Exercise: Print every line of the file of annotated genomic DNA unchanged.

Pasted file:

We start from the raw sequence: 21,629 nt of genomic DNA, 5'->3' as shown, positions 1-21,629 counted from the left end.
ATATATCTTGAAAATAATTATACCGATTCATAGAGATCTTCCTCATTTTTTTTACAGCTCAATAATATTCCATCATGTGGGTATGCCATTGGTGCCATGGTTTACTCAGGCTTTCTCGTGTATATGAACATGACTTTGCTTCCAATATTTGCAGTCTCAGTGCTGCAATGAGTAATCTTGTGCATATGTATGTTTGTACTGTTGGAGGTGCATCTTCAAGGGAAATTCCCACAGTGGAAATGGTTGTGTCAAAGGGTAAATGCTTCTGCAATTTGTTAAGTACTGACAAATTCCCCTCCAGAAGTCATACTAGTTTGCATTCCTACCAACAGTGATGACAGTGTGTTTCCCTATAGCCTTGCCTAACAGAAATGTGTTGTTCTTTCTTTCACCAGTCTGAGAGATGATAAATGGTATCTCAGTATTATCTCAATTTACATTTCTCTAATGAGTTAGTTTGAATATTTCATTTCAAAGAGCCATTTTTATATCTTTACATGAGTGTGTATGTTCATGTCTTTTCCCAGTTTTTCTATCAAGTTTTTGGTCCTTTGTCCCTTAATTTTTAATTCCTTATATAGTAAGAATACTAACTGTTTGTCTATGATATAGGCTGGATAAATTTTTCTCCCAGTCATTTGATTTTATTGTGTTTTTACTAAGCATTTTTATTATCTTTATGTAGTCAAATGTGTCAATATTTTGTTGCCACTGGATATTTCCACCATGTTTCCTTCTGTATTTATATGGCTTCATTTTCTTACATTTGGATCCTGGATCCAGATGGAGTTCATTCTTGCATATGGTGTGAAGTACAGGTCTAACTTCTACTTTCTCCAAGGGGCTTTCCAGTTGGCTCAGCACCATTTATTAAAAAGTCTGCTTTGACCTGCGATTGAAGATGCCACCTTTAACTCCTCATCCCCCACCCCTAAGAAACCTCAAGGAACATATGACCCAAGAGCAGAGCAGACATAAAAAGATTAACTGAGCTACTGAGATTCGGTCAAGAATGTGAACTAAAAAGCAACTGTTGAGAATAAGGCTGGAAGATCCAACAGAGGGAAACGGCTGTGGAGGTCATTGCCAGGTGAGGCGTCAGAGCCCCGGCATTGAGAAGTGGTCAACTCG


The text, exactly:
We start from the raw sequence: 21,629 nt of genomic DNA, 5'->3' as shown, positions 1-21,629 counted from the left end.
ATATATCTTGAAAATAATTATACCGATTCATAGAGATCTTCCTCATTTTTTTTACAGCTCAATAATATTCCATCATGTGGGTATGCCATTGGTGCCATGGTTTACTCAGGCTTTCTCGTGTATATGAACATGACTTTGCTTCCAATATTTGCAGTCTCAGTGCTGCAATGAGTAATCTTGTGCATATGTATGTTTGTACTGTTGGAGGTGCATCTTCAAGGGAAATTCCCACAGTGGAAATGGTTGTGTCAAAGGGTAAATGCTTCTGCAATTTGTTAAGTACTGACAAATTCCCCTCCAGAAGTCATACTAGTTTGCATTCCTACCAACAGTGATGACAGTGTGTTTCCCTATAGCCTTGCCTAACAGAAATGTGTTGTTCTTTCTTTCACCAGTCTGAGAGATGATAAATGGTATCTCAGTATTATCTCAATTTACATTTCTCTAATGAGTTAGTTTGAATATTTCATTTCAAAGAGCCATTTTTATATCTTTACATGAGTGTGTATGTTCATGTCTTTTCCCAGTTTTTCTATCAAGTTTTTGGTCCTTTGTCCCTTAATTTTTAATTCCTTATATAGTAAGAATACTAACTGTTTGTCTATGATATAGGCTGGATAAATTTTTCTCCCAGTCATTTGATTTTATTGTGTTTTTACTAAGCATTTTTATTATCTTTATGTAGTCAAATGTGTCAATATTTTGTTGCCACTGGATATTTCCACCATGTTTCCTTCTGTATTTATATGGCTTCATTTTCTTACATTTGGATCCTGGATCCAGATGGAGTTCATTCTTGCATATGGTGTGAAGTACAGGTCTAACTTCTACTTTCTCCAAGGGGCTTTCCAGTTGGCTCAGCACCATTTATTAAAAAGTCTGCTTTGACCTGCGATTGAAGATGCCACCTTTAACTCCTCATCCCCCACCCCTAAGAAACCTCAAGGAACATATGACCCAAGAGCAGAGCAGACATAAAAAGATTAACTGAGCTACTGAGATTCGGTCAAGAATGTGAACTAAAAAGCAACTGTTGAGAATAAGGCTGGAAGATCCAACAGAGGGAAACGGCTGTGGAGGTCATTGCCAGGTGAGGCGTCAGAGCCCCGGCATTGAGAAGTGGTCAACTCG